An independent inquiry will be launched into Bundaberg's troubled Paradise Dam amid warnings the dam wall has an "unacceptable" risk of breaking apart during an extreme weather event.
Serious structural and stability issues have been revealed in technical reports released on Friday which found Paradise Dam fails to meet industry standards for gravity dam stability.
A key concern is the strength of bonds between each layer of the roller compacted concrete (RCC) which forms the wall.
“This in addition to other issues identified with the dam to date such as downstream scour and foundation risks, would mean that under enormous pressure …. the dam wall could shear, or effectively come apart,” the report states.
“It is well above the tolerable risk line for an existing dam with the societal risk being unacceptable.”
The Queensland government and SunWater, the state-owned operator of the dam, began releasing water in September because of concerns about its safety during an extreme weather event like the 2013 cyclone and flood.
The dam’s storage level has been progressively lowered over the past 10 weeks and will reach its 42 per cent target level in the next few days.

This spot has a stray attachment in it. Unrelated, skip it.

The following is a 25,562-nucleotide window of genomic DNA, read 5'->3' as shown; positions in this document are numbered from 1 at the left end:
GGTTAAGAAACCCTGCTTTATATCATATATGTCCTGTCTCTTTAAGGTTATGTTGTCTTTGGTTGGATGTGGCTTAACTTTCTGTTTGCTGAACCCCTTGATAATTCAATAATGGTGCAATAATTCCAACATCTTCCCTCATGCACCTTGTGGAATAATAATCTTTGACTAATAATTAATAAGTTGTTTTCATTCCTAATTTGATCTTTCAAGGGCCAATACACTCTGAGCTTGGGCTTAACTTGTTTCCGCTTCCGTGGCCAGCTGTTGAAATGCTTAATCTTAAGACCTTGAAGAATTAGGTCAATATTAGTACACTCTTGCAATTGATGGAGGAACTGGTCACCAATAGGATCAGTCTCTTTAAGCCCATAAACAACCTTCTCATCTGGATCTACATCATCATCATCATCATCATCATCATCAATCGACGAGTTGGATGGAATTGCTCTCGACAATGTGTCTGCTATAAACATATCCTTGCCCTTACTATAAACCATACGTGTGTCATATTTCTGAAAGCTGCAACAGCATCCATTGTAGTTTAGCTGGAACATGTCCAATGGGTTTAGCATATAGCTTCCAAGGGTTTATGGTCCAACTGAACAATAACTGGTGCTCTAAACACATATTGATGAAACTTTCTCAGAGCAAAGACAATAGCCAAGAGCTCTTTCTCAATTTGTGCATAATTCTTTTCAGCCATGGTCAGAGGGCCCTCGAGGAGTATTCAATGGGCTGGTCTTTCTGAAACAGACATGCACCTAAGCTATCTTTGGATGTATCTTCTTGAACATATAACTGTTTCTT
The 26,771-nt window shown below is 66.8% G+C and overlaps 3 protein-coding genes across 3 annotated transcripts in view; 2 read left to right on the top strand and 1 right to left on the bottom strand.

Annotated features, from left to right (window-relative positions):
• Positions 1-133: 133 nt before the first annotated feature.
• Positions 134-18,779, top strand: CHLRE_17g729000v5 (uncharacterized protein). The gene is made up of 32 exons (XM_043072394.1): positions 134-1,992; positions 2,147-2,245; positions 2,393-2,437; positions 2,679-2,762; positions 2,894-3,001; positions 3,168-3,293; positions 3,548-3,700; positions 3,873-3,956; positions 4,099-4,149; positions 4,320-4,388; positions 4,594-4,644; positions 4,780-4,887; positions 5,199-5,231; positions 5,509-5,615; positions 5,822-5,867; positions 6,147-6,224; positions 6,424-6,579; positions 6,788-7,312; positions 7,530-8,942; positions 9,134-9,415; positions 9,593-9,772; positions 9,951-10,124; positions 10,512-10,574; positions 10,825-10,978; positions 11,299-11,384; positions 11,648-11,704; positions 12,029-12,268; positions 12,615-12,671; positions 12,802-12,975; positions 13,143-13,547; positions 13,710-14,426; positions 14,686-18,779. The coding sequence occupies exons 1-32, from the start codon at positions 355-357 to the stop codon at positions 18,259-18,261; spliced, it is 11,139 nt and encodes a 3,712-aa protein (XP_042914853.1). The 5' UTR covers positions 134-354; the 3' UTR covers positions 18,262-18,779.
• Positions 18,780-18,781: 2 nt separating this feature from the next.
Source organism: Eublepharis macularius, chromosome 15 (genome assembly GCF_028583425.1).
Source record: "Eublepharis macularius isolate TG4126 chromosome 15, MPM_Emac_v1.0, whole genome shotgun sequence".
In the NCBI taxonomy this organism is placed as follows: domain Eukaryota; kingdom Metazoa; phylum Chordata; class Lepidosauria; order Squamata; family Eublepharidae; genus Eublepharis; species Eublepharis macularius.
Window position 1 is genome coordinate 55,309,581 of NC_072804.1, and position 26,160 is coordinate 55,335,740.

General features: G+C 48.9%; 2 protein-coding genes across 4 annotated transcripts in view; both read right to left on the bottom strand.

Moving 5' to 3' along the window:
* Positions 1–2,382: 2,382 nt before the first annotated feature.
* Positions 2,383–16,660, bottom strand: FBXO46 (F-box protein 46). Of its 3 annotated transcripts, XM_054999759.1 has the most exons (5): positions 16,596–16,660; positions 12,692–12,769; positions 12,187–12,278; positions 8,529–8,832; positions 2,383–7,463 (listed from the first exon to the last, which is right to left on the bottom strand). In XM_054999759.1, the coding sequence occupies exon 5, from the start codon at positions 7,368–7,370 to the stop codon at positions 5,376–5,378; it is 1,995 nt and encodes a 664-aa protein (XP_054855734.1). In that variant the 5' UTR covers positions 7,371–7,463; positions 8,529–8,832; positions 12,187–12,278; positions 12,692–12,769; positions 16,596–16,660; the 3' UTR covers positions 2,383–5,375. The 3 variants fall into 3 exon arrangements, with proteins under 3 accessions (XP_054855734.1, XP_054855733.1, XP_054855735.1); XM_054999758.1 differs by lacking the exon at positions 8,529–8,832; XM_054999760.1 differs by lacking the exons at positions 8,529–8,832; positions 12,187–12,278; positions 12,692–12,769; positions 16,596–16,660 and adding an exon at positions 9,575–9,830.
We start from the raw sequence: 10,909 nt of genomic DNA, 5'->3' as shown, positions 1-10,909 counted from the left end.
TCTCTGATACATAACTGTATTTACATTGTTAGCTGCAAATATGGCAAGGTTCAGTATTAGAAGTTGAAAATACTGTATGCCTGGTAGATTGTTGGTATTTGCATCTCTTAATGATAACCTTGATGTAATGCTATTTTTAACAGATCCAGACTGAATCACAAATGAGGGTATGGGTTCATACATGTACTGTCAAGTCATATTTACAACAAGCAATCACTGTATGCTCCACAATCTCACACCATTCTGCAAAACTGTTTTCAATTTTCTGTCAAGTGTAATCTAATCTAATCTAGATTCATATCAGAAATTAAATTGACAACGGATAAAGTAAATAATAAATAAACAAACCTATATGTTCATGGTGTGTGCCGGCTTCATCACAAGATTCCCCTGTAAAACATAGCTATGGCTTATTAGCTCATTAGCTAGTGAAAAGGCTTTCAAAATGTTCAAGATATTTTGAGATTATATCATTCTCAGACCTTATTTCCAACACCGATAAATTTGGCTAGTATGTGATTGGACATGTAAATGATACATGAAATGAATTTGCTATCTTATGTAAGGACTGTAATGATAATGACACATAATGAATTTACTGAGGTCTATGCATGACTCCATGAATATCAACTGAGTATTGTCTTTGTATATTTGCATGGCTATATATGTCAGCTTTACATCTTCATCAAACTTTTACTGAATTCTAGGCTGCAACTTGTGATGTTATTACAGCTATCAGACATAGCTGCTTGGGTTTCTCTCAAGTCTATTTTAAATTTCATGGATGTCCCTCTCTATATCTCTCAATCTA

The reduced level decreases pressure on the dam walls, allowing greater flexibility in an extreme weather event and extra time for evacuations.
However, while lowering the water level will “reduce the risk of failure”, major strengthening works will be needed to ensure the dam’s long-term stability, according to SunWater.
Despite evidence that Paradise Dam is an unacceptable risk, Natural Resources Minister Anthony Lynham insists it is safe.
“The reports confirm that the dam is safe now,” Mr Lynham said.
“However, they do confirm the potential risk of major flooding if there is another extreme weather event like 2013.
“This is why SunWater made the decision to release water and lower Paradise Dam’s spillway by five metres.”
Paradise Dam was opened by the Queensland Government in 2006 and cost $240 million to build.
In January 2013, a one-in-200 year flood caused major damage to the dam foundations as the Burnett river burst its banks.
Floodwaters flowing at more than 70km/h caused significantly more damage than expected and more than $65 million has already been spent on repairs.
Former Supreme Court judge John Byrne will head the inquiry into the central Queensland dam which will take public submissions on terms of reference to be released next week.